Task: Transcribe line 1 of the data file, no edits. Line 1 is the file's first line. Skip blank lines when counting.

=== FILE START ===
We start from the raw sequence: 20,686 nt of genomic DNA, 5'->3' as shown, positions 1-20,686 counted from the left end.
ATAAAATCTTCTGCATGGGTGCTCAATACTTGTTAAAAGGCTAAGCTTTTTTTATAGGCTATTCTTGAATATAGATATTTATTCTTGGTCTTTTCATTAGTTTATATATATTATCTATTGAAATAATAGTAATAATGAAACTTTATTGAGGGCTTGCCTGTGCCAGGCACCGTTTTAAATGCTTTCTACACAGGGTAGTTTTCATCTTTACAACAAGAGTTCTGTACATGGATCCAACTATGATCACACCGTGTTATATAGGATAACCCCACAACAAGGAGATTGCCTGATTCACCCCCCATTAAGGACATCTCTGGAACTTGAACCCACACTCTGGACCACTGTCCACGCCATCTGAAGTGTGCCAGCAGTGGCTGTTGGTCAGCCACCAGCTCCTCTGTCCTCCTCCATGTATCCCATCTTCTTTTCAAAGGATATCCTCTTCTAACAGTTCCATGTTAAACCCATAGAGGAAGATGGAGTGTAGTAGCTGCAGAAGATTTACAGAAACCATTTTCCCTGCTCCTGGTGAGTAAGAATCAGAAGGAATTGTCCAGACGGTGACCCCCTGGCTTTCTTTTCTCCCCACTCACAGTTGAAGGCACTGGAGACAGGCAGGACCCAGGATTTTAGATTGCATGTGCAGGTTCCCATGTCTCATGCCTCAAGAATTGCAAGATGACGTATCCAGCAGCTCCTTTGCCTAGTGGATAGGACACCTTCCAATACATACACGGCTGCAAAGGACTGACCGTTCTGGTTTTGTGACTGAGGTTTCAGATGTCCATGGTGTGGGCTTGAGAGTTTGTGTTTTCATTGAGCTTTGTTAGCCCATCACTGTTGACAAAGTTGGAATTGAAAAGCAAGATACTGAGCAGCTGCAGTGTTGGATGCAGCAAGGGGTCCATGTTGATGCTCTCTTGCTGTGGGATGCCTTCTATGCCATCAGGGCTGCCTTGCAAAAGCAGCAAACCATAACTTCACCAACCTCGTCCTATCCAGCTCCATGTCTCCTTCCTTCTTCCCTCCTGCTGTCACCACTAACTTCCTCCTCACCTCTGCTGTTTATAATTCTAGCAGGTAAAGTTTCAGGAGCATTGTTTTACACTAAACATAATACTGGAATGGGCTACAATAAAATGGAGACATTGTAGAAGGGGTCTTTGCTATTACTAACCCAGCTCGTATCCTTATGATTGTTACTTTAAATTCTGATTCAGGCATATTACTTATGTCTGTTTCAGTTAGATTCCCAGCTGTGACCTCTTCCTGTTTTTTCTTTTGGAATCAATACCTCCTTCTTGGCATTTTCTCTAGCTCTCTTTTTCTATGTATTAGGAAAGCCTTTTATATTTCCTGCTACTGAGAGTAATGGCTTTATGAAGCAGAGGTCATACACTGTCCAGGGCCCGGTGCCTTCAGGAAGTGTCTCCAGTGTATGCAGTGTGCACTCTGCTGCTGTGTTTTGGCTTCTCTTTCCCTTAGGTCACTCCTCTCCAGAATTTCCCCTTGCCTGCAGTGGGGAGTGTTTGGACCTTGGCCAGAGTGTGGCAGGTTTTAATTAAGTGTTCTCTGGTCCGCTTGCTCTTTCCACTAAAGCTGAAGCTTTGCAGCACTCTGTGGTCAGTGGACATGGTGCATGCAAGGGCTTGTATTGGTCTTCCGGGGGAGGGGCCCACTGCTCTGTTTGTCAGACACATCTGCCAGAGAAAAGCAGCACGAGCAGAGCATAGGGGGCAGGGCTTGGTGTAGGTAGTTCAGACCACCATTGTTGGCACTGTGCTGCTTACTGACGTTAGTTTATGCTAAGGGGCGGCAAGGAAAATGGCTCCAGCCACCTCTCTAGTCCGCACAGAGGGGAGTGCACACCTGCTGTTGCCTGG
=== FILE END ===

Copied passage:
We start from the raw sequence: 20,686 nt of genomic DNA, 5'->3' as shown, positions 1-20,686 counted from the left end.